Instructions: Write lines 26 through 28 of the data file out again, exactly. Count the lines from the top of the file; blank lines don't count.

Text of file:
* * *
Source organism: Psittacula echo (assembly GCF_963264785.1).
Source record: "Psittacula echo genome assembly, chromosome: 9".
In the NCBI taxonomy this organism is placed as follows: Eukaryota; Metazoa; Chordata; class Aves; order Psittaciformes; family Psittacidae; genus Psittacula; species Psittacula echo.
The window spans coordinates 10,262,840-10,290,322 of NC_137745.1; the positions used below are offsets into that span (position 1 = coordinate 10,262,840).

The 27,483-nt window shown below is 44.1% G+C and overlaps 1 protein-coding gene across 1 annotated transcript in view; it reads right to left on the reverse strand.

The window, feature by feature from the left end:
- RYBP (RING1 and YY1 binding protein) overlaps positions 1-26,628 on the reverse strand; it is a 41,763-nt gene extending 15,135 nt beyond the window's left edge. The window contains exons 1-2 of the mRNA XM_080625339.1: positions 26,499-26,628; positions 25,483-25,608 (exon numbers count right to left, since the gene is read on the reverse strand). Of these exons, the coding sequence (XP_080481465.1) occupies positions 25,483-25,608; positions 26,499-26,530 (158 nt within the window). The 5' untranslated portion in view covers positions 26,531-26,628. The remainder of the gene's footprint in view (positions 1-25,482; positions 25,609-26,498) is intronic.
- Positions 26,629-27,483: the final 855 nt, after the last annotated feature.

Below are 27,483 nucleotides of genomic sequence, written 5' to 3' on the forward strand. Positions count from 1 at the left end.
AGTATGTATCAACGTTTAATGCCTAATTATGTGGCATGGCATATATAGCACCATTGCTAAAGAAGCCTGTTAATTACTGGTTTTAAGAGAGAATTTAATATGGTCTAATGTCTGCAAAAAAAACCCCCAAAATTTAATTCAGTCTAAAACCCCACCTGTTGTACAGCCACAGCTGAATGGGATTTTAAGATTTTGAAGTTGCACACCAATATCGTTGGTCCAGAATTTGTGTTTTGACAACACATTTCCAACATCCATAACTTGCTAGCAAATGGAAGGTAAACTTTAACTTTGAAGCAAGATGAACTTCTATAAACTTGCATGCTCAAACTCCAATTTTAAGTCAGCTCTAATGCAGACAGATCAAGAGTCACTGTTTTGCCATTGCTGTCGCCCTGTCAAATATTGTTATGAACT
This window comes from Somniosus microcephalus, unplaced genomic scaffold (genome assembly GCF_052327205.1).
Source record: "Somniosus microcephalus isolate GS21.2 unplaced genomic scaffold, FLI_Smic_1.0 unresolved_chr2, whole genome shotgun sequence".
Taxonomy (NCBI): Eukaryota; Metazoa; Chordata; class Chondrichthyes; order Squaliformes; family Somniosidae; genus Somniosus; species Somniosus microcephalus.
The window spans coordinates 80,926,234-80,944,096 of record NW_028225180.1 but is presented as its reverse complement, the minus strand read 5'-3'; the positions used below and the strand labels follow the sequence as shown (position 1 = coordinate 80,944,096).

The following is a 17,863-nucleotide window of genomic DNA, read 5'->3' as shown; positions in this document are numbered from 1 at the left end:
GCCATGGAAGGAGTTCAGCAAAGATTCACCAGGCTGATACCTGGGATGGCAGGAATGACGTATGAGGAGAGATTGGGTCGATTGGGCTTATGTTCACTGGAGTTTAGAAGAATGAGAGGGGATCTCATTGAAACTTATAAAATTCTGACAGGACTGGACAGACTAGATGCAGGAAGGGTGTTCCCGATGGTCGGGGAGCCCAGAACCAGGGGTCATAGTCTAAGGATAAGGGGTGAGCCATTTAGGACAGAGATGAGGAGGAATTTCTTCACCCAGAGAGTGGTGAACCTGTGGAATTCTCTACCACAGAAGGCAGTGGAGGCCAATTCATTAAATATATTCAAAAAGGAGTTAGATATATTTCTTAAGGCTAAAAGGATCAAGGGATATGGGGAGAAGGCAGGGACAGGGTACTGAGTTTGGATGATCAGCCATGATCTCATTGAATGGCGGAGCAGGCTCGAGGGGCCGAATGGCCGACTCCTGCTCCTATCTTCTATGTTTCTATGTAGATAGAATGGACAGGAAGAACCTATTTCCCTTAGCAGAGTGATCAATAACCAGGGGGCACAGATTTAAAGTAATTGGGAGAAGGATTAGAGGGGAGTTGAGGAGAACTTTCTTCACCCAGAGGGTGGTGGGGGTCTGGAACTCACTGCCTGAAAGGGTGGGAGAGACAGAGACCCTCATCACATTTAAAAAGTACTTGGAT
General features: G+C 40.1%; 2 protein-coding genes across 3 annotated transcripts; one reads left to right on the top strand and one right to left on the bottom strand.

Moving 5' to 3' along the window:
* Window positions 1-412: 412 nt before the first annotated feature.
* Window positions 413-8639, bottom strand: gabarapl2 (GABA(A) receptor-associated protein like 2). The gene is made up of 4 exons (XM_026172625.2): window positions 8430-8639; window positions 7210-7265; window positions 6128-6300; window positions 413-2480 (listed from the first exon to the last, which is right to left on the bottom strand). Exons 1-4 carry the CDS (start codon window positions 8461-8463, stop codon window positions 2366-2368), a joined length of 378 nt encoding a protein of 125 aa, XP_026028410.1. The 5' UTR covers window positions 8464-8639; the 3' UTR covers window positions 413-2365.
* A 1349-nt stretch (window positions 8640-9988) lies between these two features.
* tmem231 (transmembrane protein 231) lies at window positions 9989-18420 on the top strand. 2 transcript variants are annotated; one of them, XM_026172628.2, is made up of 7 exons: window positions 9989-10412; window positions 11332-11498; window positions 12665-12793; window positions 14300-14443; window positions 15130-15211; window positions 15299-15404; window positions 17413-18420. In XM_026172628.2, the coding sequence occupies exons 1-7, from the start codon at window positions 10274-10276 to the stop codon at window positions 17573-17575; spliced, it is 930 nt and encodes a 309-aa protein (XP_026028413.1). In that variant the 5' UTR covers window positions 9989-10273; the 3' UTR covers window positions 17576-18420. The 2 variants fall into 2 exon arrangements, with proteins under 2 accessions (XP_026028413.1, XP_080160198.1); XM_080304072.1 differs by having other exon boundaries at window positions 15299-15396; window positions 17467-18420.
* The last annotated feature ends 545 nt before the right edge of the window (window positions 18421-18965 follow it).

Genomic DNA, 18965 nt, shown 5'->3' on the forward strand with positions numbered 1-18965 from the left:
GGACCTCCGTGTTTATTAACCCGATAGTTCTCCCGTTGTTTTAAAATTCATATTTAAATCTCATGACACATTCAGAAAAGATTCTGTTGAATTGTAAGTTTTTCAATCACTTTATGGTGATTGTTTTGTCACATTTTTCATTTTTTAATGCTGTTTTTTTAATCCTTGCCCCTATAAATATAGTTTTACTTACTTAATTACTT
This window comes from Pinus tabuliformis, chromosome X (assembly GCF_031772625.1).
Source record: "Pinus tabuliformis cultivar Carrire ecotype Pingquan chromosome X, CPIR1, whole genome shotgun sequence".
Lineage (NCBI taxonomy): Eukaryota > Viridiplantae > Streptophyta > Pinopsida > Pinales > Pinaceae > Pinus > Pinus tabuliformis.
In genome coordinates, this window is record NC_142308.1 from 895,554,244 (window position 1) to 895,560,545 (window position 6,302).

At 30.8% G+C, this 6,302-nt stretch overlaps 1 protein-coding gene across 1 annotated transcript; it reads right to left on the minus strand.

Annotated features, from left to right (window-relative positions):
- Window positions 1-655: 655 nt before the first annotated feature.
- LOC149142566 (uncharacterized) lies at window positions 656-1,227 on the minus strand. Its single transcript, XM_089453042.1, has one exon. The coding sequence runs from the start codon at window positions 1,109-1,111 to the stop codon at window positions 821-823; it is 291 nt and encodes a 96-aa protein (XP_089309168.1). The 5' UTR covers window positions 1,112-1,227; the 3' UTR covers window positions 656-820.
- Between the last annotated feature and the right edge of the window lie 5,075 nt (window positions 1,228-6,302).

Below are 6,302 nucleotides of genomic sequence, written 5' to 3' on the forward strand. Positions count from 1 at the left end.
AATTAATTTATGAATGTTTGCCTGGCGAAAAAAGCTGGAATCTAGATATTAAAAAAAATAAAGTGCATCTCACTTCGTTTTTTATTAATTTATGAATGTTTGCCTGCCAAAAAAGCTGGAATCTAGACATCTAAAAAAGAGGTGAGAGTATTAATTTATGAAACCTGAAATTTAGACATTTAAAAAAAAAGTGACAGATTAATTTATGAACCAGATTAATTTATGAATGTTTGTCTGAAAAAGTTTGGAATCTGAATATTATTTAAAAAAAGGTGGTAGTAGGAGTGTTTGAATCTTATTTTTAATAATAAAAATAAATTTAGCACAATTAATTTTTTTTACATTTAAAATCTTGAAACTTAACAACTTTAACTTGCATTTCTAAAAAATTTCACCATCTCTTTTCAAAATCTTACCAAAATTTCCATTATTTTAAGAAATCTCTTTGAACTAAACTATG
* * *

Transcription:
This window comes from Pinus tabuliformis, chromosome X (assembly GCF_031772625.1).
Source record: "Pinus tabuliformis cultivar Carrire ecotype Pingquan chromosome X, CPIR1, whole genome shotgun sequence".
Lineage (NCBI taxonomy): Eukaryota > Viridiplantae > Streptophyta > Pinopsida > Pinales > Pinaceae > Pinus > Pinus tabuliformis.